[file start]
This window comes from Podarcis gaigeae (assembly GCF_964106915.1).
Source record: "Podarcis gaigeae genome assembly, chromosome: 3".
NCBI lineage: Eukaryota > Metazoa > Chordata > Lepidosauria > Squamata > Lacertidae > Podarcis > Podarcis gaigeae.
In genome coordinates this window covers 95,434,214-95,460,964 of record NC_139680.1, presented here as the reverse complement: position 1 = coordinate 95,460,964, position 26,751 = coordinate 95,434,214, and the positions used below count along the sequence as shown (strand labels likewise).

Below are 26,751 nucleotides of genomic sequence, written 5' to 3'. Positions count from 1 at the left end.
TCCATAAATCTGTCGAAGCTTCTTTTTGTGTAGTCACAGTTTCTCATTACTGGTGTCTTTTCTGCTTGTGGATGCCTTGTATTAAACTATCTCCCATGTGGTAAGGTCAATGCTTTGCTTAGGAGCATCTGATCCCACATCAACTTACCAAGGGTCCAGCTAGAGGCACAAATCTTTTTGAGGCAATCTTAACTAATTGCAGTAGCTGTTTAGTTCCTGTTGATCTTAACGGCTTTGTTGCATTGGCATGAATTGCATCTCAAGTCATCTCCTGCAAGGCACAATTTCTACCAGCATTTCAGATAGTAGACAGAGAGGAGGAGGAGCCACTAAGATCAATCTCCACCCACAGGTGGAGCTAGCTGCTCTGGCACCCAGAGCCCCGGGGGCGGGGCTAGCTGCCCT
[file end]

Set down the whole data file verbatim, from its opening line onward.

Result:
This window comes from Podarcis gaigeae (assembly GCF_964106915.1).
Source record: "Podarcis gaigeae genome assembly, chromosome: 3".
NCBI lineage: Eukaryota > Metazoa > Chordata > Lepidosauria > Squamata > Lacertidae > Podarcis > Podarcis gaigeae.
In genome coordinates this window covers 95,434,214-95,460,964 of record NC_139680.1, presented here as the reverse complement: position 1 = coordinate 95,460,964, position 26,751 = coordinate 95,434,214, and the positions used below count along the sequence as shown (strand labels likewise).

Below are 26,751 nucleotides of genomic sequence, written 5' to 3'. Positions count from 1 at the left end.
TCCATAAATCTGTCGAAGCTTCTTTTTGTGTAGTCACAGTTTCTCATTACTGGTGTCTTTTCTGCTTGTGGATGCCTTGTATTAAACTATCTCCCATGTGGTAAGGTCAATGCTTTGCTTAGGAGCATCTGATCCCACATCAACTTACCAAGGGTCCAGCTAGAGGCACAAATCTTTTTGAGGCAATCTTAACTAATTGCAGTAGCTGTTTAGTTCCTGTTGATCTTAACGGCTTTGTTGCATTGGCATGAATTGCATCTCAAGTCATCTCCTGCAAGGCACAATTTCTACCAGCATTTCAGATAGTAGACAGAGAGGAGGAGGAGCCACTAAGATCAATCTCCACCCACAGGTGGAGCTAGCTGCTCTGGCACCCAGAGCCCCGGGGGCGGGGCTAGCTGCCCT